Top | Vine to Table
(article, Anu Karwa)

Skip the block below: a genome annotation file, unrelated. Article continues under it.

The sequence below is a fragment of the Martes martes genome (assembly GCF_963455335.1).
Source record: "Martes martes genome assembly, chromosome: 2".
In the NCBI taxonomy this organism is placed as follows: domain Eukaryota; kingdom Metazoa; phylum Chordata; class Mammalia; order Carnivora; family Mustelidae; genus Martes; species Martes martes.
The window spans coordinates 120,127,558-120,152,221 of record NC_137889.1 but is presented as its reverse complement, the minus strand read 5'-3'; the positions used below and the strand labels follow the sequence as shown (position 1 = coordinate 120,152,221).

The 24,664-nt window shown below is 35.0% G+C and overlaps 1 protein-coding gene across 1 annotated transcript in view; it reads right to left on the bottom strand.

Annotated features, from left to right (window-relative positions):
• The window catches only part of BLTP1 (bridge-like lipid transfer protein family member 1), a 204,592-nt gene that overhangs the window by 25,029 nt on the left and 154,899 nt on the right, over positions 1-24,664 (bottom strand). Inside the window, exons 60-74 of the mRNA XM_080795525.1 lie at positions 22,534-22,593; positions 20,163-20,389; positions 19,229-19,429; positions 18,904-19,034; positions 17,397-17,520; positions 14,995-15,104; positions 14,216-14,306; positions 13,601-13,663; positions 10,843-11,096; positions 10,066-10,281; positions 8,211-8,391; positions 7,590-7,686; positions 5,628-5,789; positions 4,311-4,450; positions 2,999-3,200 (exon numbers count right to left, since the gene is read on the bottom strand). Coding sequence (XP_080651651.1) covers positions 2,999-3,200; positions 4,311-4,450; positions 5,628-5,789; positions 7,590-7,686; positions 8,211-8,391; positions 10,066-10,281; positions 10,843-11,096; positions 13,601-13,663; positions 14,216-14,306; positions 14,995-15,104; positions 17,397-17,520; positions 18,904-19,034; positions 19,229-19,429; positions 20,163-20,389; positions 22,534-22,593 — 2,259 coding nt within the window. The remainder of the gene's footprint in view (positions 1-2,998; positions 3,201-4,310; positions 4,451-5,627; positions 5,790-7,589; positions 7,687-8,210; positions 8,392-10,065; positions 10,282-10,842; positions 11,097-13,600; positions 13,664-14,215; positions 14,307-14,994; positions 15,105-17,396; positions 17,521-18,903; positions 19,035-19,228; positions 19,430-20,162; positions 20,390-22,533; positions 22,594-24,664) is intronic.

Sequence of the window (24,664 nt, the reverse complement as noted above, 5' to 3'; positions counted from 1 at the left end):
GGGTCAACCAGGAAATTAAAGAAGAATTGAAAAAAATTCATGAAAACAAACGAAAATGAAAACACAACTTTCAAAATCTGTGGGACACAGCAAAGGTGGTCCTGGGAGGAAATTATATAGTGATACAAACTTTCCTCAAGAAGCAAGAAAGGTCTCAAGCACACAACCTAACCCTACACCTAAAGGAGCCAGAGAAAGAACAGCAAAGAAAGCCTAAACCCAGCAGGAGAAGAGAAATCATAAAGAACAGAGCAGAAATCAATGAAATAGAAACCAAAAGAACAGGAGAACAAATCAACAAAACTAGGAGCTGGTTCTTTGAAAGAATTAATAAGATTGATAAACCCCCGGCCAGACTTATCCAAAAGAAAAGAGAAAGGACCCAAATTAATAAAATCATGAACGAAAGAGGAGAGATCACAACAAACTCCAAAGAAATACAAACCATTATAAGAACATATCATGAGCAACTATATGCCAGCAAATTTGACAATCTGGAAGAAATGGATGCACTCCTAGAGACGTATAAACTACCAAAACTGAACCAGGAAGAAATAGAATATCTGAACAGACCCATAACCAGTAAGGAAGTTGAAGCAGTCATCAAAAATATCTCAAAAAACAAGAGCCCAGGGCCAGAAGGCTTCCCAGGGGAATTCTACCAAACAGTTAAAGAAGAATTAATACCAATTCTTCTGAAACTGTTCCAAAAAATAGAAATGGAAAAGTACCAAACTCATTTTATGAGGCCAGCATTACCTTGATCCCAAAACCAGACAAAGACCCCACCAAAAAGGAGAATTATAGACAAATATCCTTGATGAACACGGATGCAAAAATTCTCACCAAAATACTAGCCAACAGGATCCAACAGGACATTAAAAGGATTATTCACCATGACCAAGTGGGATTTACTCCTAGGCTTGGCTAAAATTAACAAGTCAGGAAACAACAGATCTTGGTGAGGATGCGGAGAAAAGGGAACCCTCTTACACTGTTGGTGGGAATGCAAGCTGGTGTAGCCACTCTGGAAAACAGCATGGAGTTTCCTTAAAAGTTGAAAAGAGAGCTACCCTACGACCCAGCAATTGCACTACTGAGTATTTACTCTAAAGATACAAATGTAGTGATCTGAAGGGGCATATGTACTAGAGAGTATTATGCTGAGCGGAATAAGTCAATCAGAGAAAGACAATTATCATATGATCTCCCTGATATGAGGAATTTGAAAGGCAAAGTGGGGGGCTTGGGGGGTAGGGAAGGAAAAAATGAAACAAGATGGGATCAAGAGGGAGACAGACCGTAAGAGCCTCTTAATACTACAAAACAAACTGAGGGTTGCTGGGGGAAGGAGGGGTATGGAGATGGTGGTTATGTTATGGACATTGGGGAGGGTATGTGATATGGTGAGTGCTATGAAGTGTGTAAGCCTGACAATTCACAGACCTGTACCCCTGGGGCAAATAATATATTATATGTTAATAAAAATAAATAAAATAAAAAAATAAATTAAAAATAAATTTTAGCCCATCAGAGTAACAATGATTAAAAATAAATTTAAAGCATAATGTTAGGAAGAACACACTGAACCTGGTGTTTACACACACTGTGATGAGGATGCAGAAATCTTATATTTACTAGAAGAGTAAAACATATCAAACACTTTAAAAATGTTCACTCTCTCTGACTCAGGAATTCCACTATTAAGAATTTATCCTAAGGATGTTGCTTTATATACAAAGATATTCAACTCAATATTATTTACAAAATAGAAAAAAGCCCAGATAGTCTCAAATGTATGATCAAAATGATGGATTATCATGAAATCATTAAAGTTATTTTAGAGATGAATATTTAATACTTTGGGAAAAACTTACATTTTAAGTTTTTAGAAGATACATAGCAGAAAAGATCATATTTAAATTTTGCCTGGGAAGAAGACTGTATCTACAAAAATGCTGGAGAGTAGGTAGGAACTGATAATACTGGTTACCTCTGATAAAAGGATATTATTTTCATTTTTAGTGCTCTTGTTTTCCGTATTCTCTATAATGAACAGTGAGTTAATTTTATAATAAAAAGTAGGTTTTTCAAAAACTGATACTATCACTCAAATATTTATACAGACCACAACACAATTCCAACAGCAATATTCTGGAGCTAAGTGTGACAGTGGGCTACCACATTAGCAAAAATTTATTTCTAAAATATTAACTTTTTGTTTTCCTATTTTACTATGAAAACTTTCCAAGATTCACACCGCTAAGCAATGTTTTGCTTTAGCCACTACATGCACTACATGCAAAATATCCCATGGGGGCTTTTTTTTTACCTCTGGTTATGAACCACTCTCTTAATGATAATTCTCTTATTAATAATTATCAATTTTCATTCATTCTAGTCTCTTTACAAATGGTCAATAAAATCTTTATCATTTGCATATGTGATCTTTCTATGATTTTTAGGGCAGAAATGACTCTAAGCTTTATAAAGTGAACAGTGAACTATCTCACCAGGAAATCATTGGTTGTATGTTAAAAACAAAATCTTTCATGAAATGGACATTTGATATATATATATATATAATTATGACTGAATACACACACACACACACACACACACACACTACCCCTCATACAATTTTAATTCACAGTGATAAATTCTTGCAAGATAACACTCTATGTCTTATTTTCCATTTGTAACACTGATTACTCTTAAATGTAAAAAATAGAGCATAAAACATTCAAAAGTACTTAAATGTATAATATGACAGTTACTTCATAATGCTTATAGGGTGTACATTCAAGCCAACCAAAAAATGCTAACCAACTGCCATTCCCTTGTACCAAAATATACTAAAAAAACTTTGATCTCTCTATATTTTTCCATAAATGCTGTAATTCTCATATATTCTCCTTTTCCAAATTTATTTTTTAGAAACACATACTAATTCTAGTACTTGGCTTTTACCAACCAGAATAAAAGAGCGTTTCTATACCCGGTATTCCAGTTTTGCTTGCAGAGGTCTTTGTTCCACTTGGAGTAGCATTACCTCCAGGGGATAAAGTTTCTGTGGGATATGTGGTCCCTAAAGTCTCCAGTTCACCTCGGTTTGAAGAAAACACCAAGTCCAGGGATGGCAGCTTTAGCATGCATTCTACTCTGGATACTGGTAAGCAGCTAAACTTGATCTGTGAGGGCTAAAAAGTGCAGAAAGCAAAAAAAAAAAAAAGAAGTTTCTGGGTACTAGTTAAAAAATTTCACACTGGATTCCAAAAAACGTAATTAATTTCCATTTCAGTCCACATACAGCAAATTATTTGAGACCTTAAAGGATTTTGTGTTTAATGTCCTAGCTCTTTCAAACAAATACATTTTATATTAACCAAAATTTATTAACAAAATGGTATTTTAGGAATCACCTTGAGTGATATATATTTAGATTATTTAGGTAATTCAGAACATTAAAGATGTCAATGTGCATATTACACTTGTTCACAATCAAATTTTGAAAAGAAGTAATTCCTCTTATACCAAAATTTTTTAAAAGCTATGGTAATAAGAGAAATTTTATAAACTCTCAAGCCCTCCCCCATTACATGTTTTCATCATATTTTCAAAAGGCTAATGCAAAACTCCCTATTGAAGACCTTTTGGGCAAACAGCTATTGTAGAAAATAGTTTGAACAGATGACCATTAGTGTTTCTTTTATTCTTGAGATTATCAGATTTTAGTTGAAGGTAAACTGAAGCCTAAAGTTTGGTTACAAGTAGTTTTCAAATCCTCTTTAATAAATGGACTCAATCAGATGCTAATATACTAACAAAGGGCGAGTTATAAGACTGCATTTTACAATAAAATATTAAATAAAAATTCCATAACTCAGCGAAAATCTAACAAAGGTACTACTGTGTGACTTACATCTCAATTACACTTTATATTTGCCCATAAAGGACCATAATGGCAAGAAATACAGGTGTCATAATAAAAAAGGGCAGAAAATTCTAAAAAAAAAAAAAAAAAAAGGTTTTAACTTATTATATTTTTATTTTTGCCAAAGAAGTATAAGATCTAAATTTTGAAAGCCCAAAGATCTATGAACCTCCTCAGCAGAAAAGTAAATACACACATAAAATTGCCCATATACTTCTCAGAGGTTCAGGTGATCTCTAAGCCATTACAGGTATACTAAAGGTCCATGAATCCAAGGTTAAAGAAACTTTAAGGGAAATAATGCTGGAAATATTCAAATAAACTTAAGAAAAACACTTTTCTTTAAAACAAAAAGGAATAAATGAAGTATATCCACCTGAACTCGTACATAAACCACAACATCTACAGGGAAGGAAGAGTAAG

p(blue). Editor's note: Anu Karwa wrote the Culinate wine column, titled Swirl, from July 2009 through December 2010. Over at Swirl’s wine headquarters, we drink a lot of wine during the Thanksgiving weekend. Not just during the meal, but over several days. We’ve taken pictures of the numbers of bottles we’ve gone through, and it’s a little embarrassing. But we know that the adults present treat the weekend as a vacation, the grandparents happily monitoring the six children wreaking havoc. If Thanksgiving dinner is as much of an excuse to overeat as it is to give thanks, Thanksgiving weekend is a reason to pull out the good bottles each of us wine-loving adults has been saving all year in hopes of impressing the other wine drinkers in the house — secretly hoping our choices are the ones most loved. [%image reference-image float=right width=400 caption="It's not easy to choose a wine that goes with all the flavors of Thanksgiving."] As to the meal itself, choosing wine to go with the wide array of dishes traditionally served on this holiday can be challenging. Yams, turkey, cranberries, mashed potatoes, pies, and whatever greens manage to sneak their way in — with the exception of dry sparkling wine, no one wine will work perfectly with all of these dishes. Instead, choose a few food-friendly (that is, dry and not overly tannic, with good acidity) wines that are on the affordable side. Don’t be afraid of trying a bunch of different wines. Think of Thanksgiving as a testing ground for what you want to serve during the December holiday season. Check out the suggestions below: Biltmore Estate, Blanc de Blanc Brut Sparkling Wine NV (California): Made in the traditional Champagne method, this delightful sparkling wine can be drunk throughout the entire meal. An excellent value compared to most Champagne. Green apple and lemon flavors shine through. ($25) Luigi Bosca, Sauvignon Blanc Reserva, 2009 (Argentina): An aromatic nose of honeysuckle and a touch of lemon; it’s fresh-tasting, but without the mouth-puckering acidity that characterizes so many Sauvignon Blancs on the market. ($21) Veramonte, Sauvignon Blanc Reserva, 2009 (Casablanca Valley, Chile): Another crisp Sauvignon Blanc to try that doesn’t sear your mouth with tartness but instead has nice lemon and sweet grape flavors. I'd call it a “Best Buy.” ($9 to $11 online) Cantina Terlano, Gewürztraminer, 2009 (Alto Adige, Italy): A delightful, medium-bodied white wine with a spicy finish and enough acidity to keep it fresh-tasting. Marshmallow-topped sweet potatoes, anyone? Yes, a near-perfect pairing. And if you’re one of the adventurous ones who buck tradition, this wine is for you and your spicier dishes. ($25) St. Michael-Eppan Lagrein, 2008 (Alto Adige, Italy): I’m having an Italian (wine) love affair currently, and Lagrein from Alto Adige makes for an irresistible lover. The smooth tannins and blackberry and earthy plum notes are backed by fine acidity. ($16) Rocca Sveva Valpolicella Ripasso, 2007 (Italy): The love affair continues with the Valpolicella Ripasso style of wine that has somehow managed to stay under the radar but is loved by foodies. Think tart, dried cherries; it shows just enough earthiness not to be dusty. Very easy to drink throughout the meal. ($21) Quinta de Roriz, “Prazo de Roriz,” 2008 (Douro, Spain): You could drink this wine into the next day if you didn’t already have a headache. Not overly complex or opulent to take away from dinner, but supported by bright acidity that makes it infinitely drinkable. An excellent value. ($16) Pali “Riviera” Pinot Noir, 2008 (Sonoma Coast, California): There are nearly zero Pinot Noirs from the U.S. I would recommend under $15, but this slightly heavier-than-normal Pinot gets an enthusiastic thumbs up for just a few dollars more. ($18 online) King Estate Signature Pinot Gris Vin Glacé, 2007 (Oregon): A perfect way to end the evening. This dessert wine won't leave a cloyingly sweet taste in your mouth due to its refreshing acidity.